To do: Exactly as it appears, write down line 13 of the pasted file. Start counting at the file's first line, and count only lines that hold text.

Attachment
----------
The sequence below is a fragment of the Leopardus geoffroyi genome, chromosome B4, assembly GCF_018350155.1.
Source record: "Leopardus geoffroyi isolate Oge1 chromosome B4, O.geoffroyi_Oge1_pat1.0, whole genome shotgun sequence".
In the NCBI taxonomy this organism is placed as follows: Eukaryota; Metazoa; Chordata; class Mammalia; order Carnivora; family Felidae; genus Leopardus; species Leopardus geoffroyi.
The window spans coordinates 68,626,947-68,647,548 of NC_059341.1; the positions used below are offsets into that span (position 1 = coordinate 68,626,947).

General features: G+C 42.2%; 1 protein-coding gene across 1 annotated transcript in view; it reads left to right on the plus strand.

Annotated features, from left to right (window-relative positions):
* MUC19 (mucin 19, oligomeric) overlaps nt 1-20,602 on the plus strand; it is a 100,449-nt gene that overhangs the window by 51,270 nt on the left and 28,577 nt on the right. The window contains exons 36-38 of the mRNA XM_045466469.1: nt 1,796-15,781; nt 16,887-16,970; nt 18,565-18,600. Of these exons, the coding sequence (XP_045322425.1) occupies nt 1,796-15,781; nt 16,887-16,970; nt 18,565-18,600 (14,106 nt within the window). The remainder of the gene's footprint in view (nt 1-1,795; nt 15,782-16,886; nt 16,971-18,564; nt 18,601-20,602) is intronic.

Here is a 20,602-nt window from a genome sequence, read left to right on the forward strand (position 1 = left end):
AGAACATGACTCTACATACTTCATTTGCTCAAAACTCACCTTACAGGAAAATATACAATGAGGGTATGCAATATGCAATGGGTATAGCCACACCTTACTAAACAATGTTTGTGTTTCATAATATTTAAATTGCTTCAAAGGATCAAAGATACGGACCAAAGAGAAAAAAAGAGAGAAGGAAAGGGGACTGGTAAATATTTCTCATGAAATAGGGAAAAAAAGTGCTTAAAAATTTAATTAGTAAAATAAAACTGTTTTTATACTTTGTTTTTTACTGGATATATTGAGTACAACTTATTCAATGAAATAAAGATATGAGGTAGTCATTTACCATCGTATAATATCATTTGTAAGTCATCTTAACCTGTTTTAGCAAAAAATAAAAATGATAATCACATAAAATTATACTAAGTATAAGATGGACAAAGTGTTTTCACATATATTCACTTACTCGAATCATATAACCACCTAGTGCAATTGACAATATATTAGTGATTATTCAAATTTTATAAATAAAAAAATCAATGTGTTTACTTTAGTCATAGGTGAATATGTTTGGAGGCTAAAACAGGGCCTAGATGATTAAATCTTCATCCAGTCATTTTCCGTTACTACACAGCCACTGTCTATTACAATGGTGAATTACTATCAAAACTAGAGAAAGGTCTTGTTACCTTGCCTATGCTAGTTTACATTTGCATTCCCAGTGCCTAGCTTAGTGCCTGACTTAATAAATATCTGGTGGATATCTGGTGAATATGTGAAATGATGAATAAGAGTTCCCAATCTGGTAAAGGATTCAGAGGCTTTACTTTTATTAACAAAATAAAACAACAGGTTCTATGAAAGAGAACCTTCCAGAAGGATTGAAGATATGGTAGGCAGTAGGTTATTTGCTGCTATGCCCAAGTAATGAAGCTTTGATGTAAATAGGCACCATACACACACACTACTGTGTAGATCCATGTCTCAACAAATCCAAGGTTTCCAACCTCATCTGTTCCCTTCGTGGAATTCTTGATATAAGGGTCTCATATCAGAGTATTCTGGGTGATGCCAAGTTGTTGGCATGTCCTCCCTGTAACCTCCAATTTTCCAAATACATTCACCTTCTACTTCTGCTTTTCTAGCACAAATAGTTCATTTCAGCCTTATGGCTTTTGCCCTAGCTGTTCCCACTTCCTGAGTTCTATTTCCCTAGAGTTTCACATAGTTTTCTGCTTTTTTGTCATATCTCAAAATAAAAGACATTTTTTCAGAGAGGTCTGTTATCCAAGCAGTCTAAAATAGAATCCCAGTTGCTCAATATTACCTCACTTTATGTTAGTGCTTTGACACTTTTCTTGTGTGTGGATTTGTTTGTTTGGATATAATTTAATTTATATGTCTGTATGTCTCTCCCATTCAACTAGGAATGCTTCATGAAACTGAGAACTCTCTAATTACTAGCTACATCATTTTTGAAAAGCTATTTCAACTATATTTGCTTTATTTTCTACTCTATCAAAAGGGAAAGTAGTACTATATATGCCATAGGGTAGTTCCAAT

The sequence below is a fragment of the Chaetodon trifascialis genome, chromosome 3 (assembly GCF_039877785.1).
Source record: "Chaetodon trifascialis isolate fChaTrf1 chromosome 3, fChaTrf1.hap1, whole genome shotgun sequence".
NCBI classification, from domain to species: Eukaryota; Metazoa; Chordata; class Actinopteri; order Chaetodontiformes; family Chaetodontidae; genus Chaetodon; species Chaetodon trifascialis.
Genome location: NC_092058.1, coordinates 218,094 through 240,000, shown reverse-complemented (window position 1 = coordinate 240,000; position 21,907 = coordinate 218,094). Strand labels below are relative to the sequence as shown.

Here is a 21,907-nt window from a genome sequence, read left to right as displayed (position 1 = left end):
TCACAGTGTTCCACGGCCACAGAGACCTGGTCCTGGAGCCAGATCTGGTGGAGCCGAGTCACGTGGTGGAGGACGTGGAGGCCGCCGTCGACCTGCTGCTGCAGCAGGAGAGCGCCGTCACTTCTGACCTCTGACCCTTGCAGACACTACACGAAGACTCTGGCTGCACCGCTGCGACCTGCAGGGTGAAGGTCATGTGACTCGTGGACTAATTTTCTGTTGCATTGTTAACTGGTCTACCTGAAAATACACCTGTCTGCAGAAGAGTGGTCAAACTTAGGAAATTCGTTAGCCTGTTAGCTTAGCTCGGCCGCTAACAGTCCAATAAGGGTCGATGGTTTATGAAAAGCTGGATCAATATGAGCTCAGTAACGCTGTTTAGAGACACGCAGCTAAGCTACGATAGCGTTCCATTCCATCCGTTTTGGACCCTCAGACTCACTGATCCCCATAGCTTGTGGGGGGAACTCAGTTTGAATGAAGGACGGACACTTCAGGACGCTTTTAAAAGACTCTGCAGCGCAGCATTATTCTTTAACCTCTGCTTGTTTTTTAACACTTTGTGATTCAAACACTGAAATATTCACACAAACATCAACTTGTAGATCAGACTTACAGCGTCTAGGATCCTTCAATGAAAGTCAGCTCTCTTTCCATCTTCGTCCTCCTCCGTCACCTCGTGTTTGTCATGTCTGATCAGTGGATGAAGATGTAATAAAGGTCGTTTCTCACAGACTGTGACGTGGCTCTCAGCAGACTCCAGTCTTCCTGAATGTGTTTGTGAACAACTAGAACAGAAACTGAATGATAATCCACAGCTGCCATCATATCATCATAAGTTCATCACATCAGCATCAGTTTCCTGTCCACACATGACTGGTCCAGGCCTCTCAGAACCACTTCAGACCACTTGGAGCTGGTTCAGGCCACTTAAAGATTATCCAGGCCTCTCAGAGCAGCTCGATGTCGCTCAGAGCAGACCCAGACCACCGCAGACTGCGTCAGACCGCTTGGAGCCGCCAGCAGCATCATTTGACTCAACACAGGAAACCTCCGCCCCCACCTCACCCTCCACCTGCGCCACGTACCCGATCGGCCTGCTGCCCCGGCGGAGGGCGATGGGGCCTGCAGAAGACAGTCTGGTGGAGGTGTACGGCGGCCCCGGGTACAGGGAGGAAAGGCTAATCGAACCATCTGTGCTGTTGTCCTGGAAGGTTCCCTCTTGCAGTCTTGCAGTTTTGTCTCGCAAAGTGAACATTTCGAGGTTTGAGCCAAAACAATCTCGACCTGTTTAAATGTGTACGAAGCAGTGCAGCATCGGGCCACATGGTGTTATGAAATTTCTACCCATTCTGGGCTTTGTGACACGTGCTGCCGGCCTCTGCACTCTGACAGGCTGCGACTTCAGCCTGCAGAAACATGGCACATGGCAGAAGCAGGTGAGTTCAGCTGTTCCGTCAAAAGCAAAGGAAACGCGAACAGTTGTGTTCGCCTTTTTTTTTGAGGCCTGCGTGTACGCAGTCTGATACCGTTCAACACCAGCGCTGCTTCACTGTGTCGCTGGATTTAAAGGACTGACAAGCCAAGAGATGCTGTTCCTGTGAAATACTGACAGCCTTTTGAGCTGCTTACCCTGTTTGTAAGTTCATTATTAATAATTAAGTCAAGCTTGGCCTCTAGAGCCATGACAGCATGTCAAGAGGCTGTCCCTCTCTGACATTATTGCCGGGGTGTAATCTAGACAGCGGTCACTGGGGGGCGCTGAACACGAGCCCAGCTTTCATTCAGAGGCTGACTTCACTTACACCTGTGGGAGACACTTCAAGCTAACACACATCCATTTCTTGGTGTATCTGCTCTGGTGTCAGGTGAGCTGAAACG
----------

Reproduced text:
Genome location: NC_092058.1, coordinates 218,094 through 240,000, shown reverse-complemented (window position 1 = coordinate 240,000; position 21,907 = coordinate 218,094). Strand labels below are relative to the sequence as shown.